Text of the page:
Breathtakingly presented engine bay is the result of many hours of hard slog, welding, grinding and smoothing the sheet-metal, while an arsenal of polished billet dress-up gear seals the deal

It’s good for 375rwhp and has powered the car to a [email protected] down the eighth-mile. The diff is the obligatory Ford nine-inch, running 3.7:1 gears and a Truetrac-equipped centre, and it swings on tubular arms, with the uppers being adjustable.

The interior was reconditioned to SS specifications by Dash Original, featuring factory-style slate grey golf ball trim inserts on the seats, and a three-spoke SS twirler. The only deviations from 70s-issue hardware are the B&M Pro Ratchet shifter and Auto Meter instruments, masterfully integrated into the factory hatch console and instrument cluster respectively.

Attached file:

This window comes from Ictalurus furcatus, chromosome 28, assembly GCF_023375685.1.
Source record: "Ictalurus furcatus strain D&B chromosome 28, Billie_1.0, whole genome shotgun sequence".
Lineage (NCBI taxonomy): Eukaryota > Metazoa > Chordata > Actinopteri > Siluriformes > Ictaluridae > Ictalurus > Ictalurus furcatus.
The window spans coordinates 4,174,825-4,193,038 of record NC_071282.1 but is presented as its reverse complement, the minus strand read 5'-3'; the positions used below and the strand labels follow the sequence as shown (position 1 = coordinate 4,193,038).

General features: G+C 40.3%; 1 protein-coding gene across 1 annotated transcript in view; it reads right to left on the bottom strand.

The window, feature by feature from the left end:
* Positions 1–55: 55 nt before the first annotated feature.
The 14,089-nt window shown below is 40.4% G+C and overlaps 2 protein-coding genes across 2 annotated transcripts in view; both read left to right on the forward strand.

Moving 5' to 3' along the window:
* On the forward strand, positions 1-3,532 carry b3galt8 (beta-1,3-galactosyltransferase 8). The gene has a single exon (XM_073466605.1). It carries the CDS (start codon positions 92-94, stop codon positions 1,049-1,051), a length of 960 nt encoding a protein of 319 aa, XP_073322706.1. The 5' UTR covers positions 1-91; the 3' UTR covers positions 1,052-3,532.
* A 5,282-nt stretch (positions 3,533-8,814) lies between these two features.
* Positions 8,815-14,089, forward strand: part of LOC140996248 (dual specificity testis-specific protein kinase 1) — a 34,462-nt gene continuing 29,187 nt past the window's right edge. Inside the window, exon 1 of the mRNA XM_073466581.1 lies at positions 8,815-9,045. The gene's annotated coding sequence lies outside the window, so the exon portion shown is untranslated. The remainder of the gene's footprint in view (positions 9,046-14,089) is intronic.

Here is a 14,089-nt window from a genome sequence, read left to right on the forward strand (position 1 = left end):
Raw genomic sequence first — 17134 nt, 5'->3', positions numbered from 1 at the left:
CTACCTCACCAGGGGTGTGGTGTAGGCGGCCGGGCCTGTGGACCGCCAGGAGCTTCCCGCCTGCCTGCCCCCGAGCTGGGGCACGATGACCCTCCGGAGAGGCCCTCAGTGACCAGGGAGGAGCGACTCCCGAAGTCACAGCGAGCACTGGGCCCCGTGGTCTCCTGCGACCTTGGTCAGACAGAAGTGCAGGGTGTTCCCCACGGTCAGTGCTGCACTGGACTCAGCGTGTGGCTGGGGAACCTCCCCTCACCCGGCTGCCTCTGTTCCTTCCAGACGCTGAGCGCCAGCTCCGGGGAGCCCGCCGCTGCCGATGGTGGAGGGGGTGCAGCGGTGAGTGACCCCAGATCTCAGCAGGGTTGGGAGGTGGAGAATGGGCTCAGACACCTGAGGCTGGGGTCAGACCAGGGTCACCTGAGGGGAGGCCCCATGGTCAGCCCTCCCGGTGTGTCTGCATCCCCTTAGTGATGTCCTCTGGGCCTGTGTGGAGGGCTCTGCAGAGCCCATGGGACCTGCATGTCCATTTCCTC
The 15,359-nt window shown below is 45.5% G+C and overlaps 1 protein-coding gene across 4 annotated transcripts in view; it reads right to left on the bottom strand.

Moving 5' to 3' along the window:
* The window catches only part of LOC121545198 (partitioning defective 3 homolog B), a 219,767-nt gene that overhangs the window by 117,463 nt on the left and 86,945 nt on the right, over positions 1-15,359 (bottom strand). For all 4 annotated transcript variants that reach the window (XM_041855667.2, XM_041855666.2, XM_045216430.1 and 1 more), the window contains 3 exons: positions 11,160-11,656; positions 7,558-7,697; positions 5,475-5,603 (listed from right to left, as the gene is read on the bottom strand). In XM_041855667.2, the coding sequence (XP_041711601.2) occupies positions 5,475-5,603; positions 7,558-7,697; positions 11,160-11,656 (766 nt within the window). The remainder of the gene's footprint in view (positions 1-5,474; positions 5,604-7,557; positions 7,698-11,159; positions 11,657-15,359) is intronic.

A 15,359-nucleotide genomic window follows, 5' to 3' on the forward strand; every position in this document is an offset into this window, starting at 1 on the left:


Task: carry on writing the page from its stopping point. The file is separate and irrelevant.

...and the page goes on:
The car was completed in the nick of time — the night before Mark and Alana’s nuptials — and was run in on the day. Since then Mark’s cruised the car, done the rounds of the local show scene, hit the dragstrip and had a crack at the Summernats Elite Hall, with success on all fronts.

“I’ve entered it in most car shows in Adelaide and collected a lot of trophies, and I’m pretty chuffed because I built it as a street car.

“I took it to the Old Skool New Skool show, where it won Best Car Of Show, and I then entered it at the 2011 Gazzanats where it won King Of The Show. That gave me a free pass to Summernats 25, so I couldn’t pass that up!